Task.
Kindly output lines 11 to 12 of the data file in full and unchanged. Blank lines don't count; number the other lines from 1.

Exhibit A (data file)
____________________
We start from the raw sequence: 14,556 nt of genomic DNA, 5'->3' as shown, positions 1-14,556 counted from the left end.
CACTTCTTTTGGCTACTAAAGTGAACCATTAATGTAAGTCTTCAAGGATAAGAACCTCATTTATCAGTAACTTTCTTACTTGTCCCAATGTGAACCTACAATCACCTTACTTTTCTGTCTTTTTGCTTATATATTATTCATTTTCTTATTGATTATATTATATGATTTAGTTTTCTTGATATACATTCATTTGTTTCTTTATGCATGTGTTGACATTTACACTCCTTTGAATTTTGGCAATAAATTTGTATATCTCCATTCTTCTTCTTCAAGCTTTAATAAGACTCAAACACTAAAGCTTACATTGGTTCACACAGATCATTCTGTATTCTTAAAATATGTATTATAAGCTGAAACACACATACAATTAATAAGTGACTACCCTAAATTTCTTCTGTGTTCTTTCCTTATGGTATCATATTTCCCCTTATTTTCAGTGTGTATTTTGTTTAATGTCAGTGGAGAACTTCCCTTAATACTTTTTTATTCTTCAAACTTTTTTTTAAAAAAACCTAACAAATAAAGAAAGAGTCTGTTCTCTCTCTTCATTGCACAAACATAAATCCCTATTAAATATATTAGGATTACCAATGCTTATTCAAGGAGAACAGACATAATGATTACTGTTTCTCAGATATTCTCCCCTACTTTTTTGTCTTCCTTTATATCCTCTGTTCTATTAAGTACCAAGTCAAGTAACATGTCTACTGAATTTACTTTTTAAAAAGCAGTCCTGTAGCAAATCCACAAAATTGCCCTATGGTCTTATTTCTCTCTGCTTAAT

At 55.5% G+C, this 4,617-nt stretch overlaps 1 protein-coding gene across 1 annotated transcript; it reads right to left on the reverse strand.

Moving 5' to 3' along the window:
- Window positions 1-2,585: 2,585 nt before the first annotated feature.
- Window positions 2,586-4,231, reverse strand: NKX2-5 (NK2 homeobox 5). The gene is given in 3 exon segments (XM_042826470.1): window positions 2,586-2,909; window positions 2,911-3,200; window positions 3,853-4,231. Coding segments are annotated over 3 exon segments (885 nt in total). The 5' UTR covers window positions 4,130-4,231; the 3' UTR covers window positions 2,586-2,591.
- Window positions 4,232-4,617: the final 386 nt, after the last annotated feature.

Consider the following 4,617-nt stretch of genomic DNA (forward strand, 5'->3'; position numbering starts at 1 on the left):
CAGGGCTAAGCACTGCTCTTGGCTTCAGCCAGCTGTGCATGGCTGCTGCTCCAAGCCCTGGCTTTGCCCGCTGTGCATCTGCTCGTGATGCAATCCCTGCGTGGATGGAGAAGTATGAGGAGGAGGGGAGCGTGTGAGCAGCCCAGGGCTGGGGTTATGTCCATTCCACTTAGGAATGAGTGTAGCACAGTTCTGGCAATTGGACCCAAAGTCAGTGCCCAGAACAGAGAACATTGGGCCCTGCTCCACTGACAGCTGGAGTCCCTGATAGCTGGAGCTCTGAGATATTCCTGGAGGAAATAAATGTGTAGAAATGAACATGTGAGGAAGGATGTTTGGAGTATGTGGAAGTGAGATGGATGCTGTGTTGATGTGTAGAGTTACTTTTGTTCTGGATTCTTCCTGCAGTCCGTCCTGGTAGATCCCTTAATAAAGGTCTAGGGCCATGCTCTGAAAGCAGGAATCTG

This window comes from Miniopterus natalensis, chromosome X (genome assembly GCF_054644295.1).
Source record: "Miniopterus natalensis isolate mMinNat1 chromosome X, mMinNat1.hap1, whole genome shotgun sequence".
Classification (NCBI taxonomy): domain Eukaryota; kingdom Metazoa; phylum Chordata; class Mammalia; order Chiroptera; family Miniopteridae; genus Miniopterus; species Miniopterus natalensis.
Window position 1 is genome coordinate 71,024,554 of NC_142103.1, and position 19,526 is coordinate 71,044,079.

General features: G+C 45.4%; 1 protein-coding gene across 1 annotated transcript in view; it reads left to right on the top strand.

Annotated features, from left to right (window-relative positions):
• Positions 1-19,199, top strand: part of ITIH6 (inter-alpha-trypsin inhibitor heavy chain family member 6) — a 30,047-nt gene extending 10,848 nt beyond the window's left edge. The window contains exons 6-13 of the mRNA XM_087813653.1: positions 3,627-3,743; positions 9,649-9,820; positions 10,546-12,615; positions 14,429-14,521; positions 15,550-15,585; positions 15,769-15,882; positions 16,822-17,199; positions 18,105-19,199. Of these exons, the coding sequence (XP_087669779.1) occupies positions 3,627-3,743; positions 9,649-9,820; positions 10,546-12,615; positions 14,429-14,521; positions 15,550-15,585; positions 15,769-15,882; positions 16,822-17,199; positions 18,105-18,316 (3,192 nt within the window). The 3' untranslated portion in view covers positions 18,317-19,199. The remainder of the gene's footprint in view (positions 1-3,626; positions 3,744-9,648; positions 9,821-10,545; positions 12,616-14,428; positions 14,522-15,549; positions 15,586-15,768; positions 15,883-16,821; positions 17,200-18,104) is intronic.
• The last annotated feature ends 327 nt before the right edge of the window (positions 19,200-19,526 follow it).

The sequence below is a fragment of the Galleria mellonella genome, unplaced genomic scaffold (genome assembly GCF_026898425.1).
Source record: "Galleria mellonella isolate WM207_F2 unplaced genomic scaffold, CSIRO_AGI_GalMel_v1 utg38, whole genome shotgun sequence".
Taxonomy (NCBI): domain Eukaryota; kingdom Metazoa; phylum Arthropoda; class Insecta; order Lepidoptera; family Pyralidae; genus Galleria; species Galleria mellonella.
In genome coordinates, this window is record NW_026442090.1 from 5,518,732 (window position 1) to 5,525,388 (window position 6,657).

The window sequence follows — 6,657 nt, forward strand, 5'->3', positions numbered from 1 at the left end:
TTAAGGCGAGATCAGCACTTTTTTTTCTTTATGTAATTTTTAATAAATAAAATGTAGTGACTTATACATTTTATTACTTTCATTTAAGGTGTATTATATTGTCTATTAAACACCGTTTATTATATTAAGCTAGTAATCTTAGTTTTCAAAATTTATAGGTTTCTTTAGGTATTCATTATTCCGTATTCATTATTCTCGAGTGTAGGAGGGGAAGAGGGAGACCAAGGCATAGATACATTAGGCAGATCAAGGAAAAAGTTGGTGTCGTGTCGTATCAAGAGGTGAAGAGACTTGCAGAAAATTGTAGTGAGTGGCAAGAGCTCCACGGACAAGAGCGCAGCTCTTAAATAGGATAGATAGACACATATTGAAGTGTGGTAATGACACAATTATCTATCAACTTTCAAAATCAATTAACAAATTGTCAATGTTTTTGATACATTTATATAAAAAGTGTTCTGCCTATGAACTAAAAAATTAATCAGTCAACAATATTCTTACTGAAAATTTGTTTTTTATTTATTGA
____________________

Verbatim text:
Source record: "Miniopterus natalensis isolate mMinNat1 chromosome X, mMinNat1.hap1, whole genome shotgun sequence".
Classification (NCBI taxonomy): domain Eukaryota; kingdom Metazoa; phylum Chordata; class Mammalia; order Chiroptera; family Miniopteridae; genus Miniopterus; species Miniopterus natalensis.